The priority is always to keep a victim safe from further bullying and to reduce the bullying behaviour of the perpetrator if the person is also subject to service provision.

Staff who observe or can identify that a person using the service is being bullied or bullying another user should report the matter to their manager, who can begin to consider the situation with the individuals concerned and their representatives. Any form of bullying that is clearly causing significant harm to the person or persons being bullied should be addressed using the organisation’s procedures, which are described in a later section of this policy document.

Identifying Perpetrators of Harm

{{org_field_name}} accepts that harm can be committed by a range of possible people. It therefore accepts its responsibility to protect people using its services from possible harm from all sources. Potential perpetrators include:

The Role and Accountability of Staff in Relation to Harm

All staff have a responsibility to:

The service requires its managers to take responsibility for:

Safe Recruitment Practices

The service takes great care in the recruitment of staff, carries out all possible checks on recruits to ensure that they are of a high standard, and co-operates in all initiatives regarding the sharing of information on care workers who are found to be unsuitable to work with people at risk. The service ensures that new employees employed in regulated activity have been checked against Disclosure Scotland records and barred lists in line with the current requirements. (See the Recruiting and Selecting Staff (Scotland) Policy.)

Preventing Harm

{{org_field_name}} is committed to taking all possible steps to prevent people using its services from being harmed, including:

Identifying Actual or Possible Harm

{{org_field_name}} aims to identify any instances of actual or possible harm involving people using our service by all possible means including:

Procedures for When Harm Has Occurred or is Alleged to Have Occurred

If harm is clearly occurring is alleged to have occurred, or there are suspicions that a person or people are being harmed, {{org_field_name}} through its management will take swift action to limit the damage to people receiving care and to deal with the harm, as follows.

Initial procedures

Referring incidents of abuse or of alleged abuse

(See Resources for a suite of forms to help identify, report and assess suspected abuse.)

Enquiring into alleged harm

The initial enquiries will usually be carried out by an adult protection social worker social worker. A multi-agency strategy meeting convened by the local authority protection team will follow where indicated from the initial assessment.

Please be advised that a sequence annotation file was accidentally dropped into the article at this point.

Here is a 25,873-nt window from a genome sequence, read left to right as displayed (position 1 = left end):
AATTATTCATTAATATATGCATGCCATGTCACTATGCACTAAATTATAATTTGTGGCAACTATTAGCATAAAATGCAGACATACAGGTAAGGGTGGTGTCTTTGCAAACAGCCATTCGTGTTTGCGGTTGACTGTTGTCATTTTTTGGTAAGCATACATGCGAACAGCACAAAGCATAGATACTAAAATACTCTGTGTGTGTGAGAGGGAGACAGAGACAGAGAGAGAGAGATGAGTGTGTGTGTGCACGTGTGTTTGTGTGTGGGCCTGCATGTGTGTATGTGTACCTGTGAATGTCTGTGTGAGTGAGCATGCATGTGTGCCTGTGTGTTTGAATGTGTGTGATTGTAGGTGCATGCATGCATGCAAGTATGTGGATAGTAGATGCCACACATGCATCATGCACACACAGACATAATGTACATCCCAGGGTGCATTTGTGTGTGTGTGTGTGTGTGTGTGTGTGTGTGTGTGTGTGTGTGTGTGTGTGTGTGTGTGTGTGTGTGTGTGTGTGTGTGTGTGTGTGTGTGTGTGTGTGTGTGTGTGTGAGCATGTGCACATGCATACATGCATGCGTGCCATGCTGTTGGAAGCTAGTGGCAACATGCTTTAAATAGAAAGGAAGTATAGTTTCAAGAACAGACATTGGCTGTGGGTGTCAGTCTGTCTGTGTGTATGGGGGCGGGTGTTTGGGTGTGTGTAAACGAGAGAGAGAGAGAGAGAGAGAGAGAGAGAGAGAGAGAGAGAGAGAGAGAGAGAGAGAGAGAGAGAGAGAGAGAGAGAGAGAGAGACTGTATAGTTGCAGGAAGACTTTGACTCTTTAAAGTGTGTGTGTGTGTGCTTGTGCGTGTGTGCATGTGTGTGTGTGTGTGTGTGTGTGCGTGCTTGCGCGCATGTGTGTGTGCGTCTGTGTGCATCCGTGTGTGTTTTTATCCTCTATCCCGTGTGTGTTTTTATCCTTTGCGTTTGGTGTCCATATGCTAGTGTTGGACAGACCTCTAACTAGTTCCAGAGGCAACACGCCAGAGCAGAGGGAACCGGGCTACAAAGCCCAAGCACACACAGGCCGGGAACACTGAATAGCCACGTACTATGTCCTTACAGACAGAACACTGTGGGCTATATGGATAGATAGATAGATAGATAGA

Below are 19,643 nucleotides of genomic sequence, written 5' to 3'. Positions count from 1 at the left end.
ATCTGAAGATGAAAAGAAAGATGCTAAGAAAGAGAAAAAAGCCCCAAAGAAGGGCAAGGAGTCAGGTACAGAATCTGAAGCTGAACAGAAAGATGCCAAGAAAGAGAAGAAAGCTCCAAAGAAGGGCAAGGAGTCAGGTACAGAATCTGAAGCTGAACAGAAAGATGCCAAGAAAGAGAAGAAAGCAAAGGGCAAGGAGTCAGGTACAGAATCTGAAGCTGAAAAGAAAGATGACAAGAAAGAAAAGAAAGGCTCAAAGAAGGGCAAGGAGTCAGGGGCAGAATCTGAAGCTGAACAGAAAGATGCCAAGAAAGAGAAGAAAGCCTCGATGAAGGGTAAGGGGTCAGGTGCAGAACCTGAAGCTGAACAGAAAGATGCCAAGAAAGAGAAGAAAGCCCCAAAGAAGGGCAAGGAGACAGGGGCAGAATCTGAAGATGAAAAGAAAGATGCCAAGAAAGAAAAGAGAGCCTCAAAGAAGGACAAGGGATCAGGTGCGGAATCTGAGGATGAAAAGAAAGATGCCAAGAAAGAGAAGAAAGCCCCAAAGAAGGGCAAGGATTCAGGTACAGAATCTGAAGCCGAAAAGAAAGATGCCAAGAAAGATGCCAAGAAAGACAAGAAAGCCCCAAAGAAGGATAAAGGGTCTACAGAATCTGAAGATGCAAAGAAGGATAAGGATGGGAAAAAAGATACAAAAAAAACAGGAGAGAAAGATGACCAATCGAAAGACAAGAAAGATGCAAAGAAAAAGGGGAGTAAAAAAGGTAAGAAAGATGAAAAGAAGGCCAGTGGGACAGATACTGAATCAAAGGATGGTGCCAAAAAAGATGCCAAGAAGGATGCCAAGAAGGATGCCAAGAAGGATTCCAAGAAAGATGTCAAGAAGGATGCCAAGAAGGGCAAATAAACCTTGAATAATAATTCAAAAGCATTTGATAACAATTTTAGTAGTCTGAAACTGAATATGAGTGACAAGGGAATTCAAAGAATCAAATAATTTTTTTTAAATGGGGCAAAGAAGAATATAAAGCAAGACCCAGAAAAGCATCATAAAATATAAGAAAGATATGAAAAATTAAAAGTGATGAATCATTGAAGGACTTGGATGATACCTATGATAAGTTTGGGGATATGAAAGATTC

In any enquiry, the following guidance should be followed.

  1. An appointed investigating officer/social worker will usually consult the person who may have been harmed to hear their account of what has occurred and their views about what action should be taken, involving the people who use services’ relatives, friends or welfare representatives if that is appropriate and in line with the wishes of the person.
  2. The person making the enquiries is expected to take into account in their conducting of the investigation:
    a. the fears and sensitivity of the harmed person
    b. any risks of intimidation or reprisals
    c. the need to protect and support witnesses
    d. any confidentiality or data protection issues
    e. the possible involvement of other agencies, including the police and local authority
    f. the obligation to keep the harmed person and in specific instances the alleged perpetrator informed on the progress of the investigation.
  3. The person making the enquiries will assure the person who may have been harmed that they will be taken seriously, that the comments will as far as possible be treated confidentially, that they will be protected from reprisals and intimidation, and that they will be kept informed of actions taken and of the outcome.
  4. The person making the enquiries will consider whether the harmed person needs independent help or representation in presenting their evidence and, in conjunction with the responsible manager, if necessary, will arrange for the appropriate help or support to be made available.
  5. If the harmed person expressly states a wish that no further action should be taken, the investigating officer will consider whether:
    a. a danger to others exists from not investigating further
    b. in the light of that assessment it is possible to follow the person’s wishes
    c. in any case precautionary measures should be taken to protect others from the possibility of harm from the same source.
  6. The person will be informed of what is to happen.
  7. If it is decided that an investigation should proceed, the investigating officer will, as discreetly and confidentially as possible, look into all aspects of the situation.